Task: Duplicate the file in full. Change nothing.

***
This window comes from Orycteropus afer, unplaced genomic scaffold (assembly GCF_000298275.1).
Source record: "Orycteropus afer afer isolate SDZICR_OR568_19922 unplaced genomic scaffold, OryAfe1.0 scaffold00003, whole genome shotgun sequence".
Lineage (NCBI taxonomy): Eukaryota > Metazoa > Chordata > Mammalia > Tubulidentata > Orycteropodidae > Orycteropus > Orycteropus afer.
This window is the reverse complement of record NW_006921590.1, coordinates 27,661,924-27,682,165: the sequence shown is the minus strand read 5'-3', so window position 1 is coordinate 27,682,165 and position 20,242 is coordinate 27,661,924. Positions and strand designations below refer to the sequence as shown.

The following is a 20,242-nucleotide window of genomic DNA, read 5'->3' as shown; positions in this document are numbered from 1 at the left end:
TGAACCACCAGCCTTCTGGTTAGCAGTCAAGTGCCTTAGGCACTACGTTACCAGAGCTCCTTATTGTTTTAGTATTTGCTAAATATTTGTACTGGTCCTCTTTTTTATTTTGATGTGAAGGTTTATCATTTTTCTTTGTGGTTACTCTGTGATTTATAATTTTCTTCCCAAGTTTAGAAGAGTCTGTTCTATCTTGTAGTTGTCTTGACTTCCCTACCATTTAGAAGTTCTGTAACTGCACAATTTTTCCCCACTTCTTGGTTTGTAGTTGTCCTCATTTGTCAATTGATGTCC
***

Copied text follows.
This window comes from Orycteropus afer, unplaced genomic scaffold (assembly GCF_000298275.1).
Source record: "Orycteropus afer afer isolate SDZICR_OR568_19922 unplaced genomic scaffold, OryAfe1.0 scaffold00003, whole genome shotgun sequence".
Lineage (NCBI taxonomy): Eukaryota > Metazoa > Chordata > Mammalia > Tubulidentata > Orycteropodidae > Orycteropus > Orycteropus afer.
This window is the reverse complement of record NW_006921590.1, coordinates 27,661,924-27,682,165: the sequence shown is the minus strand read 5'-3', so window position 1 is coordinate 27,682,165 and position 20,242 is coordinate 27,661,924. Positions and strand designations below refer to the sequence as shown.

The following is a 20,242-nucleotide window of genomic DNA, read 5'->3' as shown; positions in this document are numbered from 1 at the left end:
TGAACCACCAGCCTTCTGGTTAGCAGTCAAGTGCCTTAGGCACTACGTTACCAGAGCTCCTTATTGTTTTAGTATTTGCTAAATATTTGTACTGGTCCTCTTTTTTATTTTGATGTGAAGGTTTATCATTTTTCTTTGTGGTTACTCTGTGATTTATAATTTTCTTCCCAAGTTTAGAAGAGTCTGTTCTATCTTGTAGTTGTCTTGACTTCCCTACCATTTAGAAGTTCTGTAACTGCACAATTTTTCCCCACTTCTTGGTTTGTAGTTGTCCTCATTTGTCAATTGATGTCC